The $1.1 trillion omnibus spending bill the House passed 309-118 on Wednesday has elements both sides can cheer as victories or losses, depending on their point of view.
Democrats, Republicans and President Donald Trump all got something and had to give up something. This is the way government should work in our democratic system: compromise.
You might not like the fact that the deal didn’t provide the money for the Secure Rural Schools Program that many Idaho rural counties depend on to offset costs of roads and schools. But the same local officials will like the payments in lieu of taxes they get from the federal government, which was fully funded.
Salmon lovers will be pleased that the bill keeps $65 million for the Pacific Coastal Salmon Recovery Fund and happy a rider was killed that bans removal of federal dams like the four U.S. Army Corps of Engineers-operated dams on the lower Snake River that hinder Idaho salmon migration. But wildlife advocates don’t like limits the bill placed on spending for listing endangered species.
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The Environmental Protection Agency took just a small cut. But many Trump and Republican initiatives to reduce climate-change, air-quality and water-quality regulations were approved in the bill.
The day after Idaho Republican Rep. Raúl Labrador re-introduced his bill requiring the president to get state approval before designating new national monuments under the Antiquities Act of 1906, a very different omnibus monument rider was revealed. It directs the Department of Interior to work with Congress, tribes and local folks before making new national monument designations under the 111-year-old law. Labrador’s bill would gut the act, while the omnibus bill puts into law the practice of the executive branch since at least 1999.
Trump is sending more mixed signals. When he directed the Interior Department to study national monuments designated since 1996, he promised to “return control to the people.” But the same department recently ordered its agencies to suspend the work of 200 boards and committees nationwide made up of local people who advise the agency how to manage public resources.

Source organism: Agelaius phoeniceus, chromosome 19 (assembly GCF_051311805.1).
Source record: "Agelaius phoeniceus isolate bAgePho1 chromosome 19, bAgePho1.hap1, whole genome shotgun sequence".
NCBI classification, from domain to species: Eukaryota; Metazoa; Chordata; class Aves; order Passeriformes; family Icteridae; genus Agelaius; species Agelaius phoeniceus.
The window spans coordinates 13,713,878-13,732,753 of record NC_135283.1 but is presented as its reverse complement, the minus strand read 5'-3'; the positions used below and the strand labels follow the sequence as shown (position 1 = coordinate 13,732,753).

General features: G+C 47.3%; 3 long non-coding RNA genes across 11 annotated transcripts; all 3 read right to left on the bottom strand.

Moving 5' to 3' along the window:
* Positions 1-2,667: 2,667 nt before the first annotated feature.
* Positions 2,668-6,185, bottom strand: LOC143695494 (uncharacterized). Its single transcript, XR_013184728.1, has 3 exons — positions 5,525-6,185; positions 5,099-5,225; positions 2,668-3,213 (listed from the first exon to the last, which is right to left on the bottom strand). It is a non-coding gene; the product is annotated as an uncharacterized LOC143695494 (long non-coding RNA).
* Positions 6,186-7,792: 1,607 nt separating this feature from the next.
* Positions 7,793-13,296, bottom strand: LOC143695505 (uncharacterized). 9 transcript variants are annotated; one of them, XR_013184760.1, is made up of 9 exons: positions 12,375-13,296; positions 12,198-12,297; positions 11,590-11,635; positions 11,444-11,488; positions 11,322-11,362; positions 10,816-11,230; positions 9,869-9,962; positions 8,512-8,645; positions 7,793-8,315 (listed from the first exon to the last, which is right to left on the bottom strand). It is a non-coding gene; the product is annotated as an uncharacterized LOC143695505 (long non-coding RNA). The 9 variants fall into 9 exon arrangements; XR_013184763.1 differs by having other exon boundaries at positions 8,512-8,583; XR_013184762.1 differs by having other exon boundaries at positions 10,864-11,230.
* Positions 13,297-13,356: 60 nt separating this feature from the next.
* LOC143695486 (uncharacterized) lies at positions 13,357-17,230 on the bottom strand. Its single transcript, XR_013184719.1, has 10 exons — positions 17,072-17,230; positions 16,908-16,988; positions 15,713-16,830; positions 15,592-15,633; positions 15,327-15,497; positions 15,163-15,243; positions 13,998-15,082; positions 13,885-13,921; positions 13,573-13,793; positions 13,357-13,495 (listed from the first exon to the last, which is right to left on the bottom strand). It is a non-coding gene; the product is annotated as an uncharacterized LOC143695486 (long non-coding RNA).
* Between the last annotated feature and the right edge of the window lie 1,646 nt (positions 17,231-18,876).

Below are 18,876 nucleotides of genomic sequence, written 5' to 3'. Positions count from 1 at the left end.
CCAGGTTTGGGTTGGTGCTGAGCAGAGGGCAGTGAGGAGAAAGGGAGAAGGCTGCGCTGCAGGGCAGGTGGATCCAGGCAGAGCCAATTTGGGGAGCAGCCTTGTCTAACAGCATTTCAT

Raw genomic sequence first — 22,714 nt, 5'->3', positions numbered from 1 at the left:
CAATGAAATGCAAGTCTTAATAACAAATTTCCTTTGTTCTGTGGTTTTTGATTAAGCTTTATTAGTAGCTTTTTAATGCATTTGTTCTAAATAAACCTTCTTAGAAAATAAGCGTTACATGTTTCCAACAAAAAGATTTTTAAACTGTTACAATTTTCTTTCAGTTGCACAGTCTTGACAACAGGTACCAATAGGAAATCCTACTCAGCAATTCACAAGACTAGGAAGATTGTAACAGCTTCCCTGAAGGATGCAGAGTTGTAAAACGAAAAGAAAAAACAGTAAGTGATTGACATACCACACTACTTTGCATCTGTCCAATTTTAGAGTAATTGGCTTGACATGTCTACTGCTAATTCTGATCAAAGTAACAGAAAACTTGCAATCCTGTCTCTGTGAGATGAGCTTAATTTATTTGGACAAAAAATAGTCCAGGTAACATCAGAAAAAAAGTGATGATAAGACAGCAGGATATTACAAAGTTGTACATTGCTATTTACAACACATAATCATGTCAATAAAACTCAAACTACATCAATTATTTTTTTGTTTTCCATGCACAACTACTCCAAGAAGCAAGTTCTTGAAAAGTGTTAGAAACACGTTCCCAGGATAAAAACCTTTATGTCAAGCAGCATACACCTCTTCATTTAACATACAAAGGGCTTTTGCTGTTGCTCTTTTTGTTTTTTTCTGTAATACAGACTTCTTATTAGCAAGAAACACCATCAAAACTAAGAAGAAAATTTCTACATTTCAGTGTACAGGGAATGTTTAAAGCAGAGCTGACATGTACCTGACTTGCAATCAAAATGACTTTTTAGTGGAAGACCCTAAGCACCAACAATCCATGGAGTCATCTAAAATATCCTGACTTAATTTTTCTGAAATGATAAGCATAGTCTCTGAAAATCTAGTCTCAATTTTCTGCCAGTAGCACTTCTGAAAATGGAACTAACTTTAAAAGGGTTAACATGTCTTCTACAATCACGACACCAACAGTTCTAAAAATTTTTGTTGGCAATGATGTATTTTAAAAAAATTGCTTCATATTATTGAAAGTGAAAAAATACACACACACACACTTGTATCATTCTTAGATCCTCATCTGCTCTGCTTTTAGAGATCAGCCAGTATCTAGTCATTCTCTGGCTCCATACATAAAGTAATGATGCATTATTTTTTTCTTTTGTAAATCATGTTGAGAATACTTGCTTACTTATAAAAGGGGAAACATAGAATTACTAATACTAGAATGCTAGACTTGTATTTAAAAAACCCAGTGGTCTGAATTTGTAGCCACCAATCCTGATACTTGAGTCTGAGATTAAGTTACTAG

The Bureau of Land Management has called off the meetings of its Resource Advisory Councils, which are made up of conservationists, ranchers, outdoor recreationists, state and local government officials, tribal officials and academics. Their work for BLM districts ensures that local voices are included in decision-making.
One of the great examples of their work is the Boise District council’s recommendation on two routes for the Gateway West high-power transmission line across the Morley Nelson Snake River Birds of Prey National Conservation Area south of Kuna. The council reached a consensus that had wide support among nearly all Idaho groups.
But the Obama administration rejected the local consensus in favor of a route that would have sullied the view along the Owyhee Front and gone through critical sage grouse habitat. The Trump administration rightly remanded that decision back to the Idaho office.
But the administration message is confusing: Does it want to suspend local involvement or truly return “control to the people”?
“They say they’re supporting collaboration, but there’s a lot of top-down decisions being made,” said Michael Gibson, a member of the Boise advisory council and an Idaho field coordinator for the advocacy group Trout Unlimited.
Let’s hope the suspension is temporary.
“We are told we will be able to reschedule the meetings in September,” said Erin Curtis, a spokeswoman for the Idaho BLM state office.
Luckily for Idaho Power and the other groups who favor the Gateway compromise, it also is included in the omnibus spending bill. The Morley Nelson Snake River Birds of Prey National Conservation Area Boundary Modification Act, co-sponsored by Labrador and Republican Rep. Mike Simpson, uses the advisory group’s recommended routes and removes the power-line corridor from the conservation area.
In exchange, the Birds of Prey area will receive enhanced mitigation and conservation measures and an additional 4,800 acres. That’s how government is supposed to work: give and take, listening to the best input and putting together the solution that does the best for the most. In a word, compromise.
In the end, the overall spending in the bill was too much for Labrador, despite including the route-adjustment he wanted for the power line in his district.
“While this bill does contain some good things,” he said, “I would have preferred to see included in the bill more of the priorities President Trump and the majorities in Congress campaigned on — especially funding for a border wall.”